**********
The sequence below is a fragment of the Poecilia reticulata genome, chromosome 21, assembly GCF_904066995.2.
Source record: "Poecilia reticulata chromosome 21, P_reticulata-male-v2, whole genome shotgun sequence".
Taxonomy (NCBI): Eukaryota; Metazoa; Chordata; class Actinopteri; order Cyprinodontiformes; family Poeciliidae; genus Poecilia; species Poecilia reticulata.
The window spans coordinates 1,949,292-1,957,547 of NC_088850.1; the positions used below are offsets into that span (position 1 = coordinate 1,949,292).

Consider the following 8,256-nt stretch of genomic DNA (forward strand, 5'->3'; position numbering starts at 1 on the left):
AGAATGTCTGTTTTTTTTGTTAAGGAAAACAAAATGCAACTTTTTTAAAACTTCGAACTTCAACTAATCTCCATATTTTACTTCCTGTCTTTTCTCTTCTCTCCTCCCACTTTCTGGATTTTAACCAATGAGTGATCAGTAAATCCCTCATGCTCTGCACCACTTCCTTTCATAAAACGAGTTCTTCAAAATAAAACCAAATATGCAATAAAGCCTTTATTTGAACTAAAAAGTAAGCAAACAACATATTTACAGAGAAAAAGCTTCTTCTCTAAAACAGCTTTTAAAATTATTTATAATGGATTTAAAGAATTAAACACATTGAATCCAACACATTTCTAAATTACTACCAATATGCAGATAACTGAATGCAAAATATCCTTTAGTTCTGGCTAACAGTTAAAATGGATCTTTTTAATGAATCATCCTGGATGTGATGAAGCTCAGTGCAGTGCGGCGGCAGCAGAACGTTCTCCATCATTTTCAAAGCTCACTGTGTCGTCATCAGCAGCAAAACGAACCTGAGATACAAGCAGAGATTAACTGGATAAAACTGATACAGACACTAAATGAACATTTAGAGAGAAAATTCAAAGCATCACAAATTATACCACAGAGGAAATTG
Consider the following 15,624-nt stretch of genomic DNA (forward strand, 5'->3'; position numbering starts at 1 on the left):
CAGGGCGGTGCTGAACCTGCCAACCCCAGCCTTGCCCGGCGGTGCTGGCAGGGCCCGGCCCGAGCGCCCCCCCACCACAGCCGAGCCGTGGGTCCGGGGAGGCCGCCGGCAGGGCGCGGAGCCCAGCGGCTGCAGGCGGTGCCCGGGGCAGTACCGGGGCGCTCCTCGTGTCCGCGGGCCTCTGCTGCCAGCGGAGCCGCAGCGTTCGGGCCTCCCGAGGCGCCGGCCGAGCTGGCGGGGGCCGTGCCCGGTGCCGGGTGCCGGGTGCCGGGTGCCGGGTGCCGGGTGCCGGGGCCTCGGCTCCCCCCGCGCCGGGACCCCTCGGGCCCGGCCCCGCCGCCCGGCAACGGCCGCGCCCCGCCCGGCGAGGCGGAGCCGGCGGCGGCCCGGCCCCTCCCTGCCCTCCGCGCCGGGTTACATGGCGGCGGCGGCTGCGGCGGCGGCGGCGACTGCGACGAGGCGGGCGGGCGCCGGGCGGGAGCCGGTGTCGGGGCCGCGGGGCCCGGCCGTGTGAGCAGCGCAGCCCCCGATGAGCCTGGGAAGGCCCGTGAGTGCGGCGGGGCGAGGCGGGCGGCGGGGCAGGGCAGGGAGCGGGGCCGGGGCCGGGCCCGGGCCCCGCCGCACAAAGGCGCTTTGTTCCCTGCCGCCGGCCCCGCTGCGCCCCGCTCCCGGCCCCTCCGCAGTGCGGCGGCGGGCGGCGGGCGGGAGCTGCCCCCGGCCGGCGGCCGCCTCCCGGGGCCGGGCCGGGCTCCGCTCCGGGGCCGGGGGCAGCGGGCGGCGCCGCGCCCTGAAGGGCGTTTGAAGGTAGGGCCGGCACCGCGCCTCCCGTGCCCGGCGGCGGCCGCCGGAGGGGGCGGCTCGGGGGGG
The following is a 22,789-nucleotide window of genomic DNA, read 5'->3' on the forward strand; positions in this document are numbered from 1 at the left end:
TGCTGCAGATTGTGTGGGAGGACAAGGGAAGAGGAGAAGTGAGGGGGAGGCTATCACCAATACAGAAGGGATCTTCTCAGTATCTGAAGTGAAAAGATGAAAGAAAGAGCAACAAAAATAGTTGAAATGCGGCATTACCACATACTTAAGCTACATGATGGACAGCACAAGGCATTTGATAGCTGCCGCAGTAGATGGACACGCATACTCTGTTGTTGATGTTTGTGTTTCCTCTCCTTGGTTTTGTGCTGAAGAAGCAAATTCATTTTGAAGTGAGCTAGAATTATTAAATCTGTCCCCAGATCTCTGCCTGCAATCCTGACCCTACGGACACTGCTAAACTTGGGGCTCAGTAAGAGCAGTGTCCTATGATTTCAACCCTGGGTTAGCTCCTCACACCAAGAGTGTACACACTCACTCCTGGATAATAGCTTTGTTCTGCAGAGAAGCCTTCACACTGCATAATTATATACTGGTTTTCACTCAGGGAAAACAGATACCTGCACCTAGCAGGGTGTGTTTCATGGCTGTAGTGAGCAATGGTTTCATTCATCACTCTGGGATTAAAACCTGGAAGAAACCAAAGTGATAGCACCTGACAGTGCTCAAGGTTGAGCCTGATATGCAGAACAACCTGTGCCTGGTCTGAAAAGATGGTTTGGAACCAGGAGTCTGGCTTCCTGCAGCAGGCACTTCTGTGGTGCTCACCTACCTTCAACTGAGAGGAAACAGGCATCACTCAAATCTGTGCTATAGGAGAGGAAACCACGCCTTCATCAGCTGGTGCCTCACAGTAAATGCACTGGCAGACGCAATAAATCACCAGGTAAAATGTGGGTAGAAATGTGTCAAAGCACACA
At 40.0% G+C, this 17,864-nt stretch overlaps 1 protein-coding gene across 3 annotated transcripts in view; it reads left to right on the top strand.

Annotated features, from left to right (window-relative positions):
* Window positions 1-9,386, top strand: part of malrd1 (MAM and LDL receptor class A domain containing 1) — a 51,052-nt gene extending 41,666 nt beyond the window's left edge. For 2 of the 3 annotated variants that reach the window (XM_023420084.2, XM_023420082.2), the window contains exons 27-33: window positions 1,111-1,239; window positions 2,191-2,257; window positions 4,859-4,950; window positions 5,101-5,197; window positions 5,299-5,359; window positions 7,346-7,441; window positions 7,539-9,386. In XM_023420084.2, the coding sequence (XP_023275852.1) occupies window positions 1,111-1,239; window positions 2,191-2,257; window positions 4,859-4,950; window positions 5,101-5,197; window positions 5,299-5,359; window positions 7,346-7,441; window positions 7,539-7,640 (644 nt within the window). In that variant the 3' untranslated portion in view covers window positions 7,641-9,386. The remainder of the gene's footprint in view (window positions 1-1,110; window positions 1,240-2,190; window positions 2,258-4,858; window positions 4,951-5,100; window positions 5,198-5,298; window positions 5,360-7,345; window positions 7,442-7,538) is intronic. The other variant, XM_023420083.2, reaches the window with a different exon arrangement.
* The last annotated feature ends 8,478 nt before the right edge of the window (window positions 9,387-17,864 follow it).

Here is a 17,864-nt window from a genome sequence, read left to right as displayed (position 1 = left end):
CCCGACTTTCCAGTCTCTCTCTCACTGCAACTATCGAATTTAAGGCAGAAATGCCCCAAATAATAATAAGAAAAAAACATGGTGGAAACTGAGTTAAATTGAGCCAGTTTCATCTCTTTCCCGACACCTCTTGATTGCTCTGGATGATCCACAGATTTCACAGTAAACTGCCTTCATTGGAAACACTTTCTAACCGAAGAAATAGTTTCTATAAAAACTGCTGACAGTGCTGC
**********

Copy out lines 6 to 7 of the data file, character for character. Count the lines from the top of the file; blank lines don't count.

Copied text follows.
AGAATGTCTGTTTTTTTTGTTAAGGAAAACAAAATGCAACTTTTTTAAAACTTCGAACTTCAACTAATCTCCATATTTTACTTCCTGTCTTTTCTCTTCTCTCCTCCCACTTTCTGGATTTTAACCAATGAGTGATCAGTAAATCCCTCATGCTCTGCACCACTTCCTTTCATAAAACGAGTTCTTCAAAATAAAACCAAATATGCAATAAAGCCTTTATTTGAACTAAAAAGTAAGCAAACAACATATTTACAGAGAAAAAGCTTCTTCTCTAAAACAGCTTTTAAAATTATTTATAATGGATTTAAAGAATTAAACACATTGAATCCAACACATTTCTAAATTACTACCAATATGCAGATAACTGAATGCAAAATATCCTTTAGTTCTGGCTAACAGTTAAAATGGATCTTTTTAATGAATCATCCTGGATGTGATGAAGCTCAGTGCAGTGCGGCGGCAGCAGAACGTTCTCCATCATTTTCAAAGCTCACTGTGTCGTCATCAGCAGCAAAACGAACCTGAGATACAAGCAGAGATTAACTGGATAAAACTGATACAGACACTAAATGAACATTTAGAGAGAAAATTCAAAGCATCACAAATTATACCACAGAGGAAATTG
Consider the following 15,624-nt stretch of genomic DNA (forward strand, 5'->3'; position numbering starts at 1 on the left):